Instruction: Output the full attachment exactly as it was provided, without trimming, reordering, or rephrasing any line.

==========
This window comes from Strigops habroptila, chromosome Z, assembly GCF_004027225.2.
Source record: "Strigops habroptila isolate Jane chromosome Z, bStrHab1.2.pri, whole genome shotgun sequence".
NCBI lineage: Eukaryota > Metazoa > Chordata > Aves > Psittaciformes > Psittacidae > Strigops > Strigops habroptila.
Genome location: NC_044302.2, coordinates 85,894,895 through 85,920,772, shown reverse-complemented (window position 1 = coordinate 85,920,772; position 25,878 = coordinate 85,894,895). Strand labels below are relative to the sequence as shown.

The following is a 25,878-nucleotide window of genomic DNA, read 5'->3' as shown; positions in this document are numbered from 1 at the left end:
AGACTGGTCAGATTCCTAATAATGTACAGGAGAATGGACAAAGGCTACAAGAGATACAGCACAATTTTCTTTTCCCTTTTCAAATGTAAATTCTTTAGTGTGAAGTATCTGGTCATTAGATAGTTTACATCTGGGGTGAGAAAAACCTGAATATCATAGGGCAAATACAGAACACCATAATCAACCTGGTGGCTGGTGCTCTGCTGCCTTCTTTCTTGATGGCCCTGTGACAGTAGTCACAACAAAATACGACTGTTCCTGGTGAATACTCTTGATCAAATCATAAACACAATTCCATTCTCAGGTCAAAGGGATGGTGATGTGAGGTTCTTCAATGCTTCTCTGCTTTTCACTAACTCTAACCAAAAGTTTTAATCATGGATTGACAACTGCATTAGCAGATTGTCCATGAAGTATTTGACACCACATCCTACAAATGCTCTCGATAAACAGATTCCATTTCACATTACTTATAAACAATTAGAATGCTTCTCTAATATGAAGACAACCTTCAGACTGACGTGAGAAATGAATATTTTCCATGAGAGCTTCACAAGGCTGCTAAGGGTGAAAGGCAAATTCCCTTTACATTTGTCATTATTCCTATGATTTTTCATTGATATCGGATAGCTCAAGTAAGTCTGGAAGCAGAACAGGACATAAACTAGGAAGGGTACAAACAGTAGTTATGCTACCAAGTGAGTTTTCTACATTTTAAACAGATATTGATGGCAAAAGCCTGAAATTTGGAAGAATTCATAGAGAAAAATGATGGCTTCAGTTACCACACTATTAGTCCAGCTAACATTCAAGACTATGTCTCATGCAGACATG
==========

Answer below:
This window comes from Strigops habroptila, chromosome Z, assembly GCF_004027225.2.
Source record: "Strigops habroptila isolate Jane chromosome Z, bStrHab1.2.pri, whole genome shotgun sequence".
NCBI lineage: Eukaryota > Metazoa > Chordata > Aves > Psittaciformes > Psittacidae > Strigops > Strigops habroptila.
Genome location: NC_044302.2, coordinates 85,894,895 through 85,920,772, shown reverse-complemented (window position 1 = coordinate 85,920,772; position 25,878 = coordinate 85,894,895). Strand labels below are relative to the sequence as shown.

The following is a 25,878-nucleotide window of genomic DNA, read 5'->3' as shown; positions in this document are numbered from 1 at the left end:
AGACTGGTCAGATTCCTAATAATGTACAGGAGAATGGACAAAGGCTACAAGAGATACAGCACAATTTTCTTTTCCCTTTTCAAATGTAAATTCTTTAGTGTGAAGTATCTGGTCATTAGATAGTTTACATCTGGGGTGAGAAAAACCTGAATATCATAGGGCAAATACAGAACACCATAATCAACCTGGTGGCTGGTGCTCTGCTGCCTTCTTTCTTGATGGCCCTGTGACAGTAGTCACAACAAAATACGACTGTTCCTGGTGAATACTCTTGATCAAATCATAAACACAATTCCATTCTCAGGTCAAAGGGATGGTGATGTGAGGTTCTTCAATGCTTCTCTGCTTTTCACTAACTCTAACCAAAAGTTTTAATCATGGATTGACAACTGCATTAGCAGATTGTCCATGAAGTATTTGACACCACATCCTACAAATGCTCTCGATAAACAGATTCCATTTCACATTACTTATAAACAATTAGAATGCTTCTCTAATATGAAGACAACCTTCAGACTGACGTGAGAAATGAATATTTTCCATGAGAGCTTCACAAGGCTGCTAAGGGTGAAAGGCAAATTCCCTTTACATTTGTCATTATTCCTATGATTTTTCATTGATATCGGATAGCTCAAGTAAGTCTGGAAGCAGAACAGGACATAAACTAGGAAGGGTACAAACAGTAGTTATGCTACCAAGTGAGTTTTCTACATTTTAAACAGATATTGATGGCAAAAGCCTGAAATTTGGAAGAATTCATAGAGAAAAATGATGGCTTCAGTTACCACACTATTAGTCCAGCTAACATTCAAGACTATGTCTCATGCAGACATG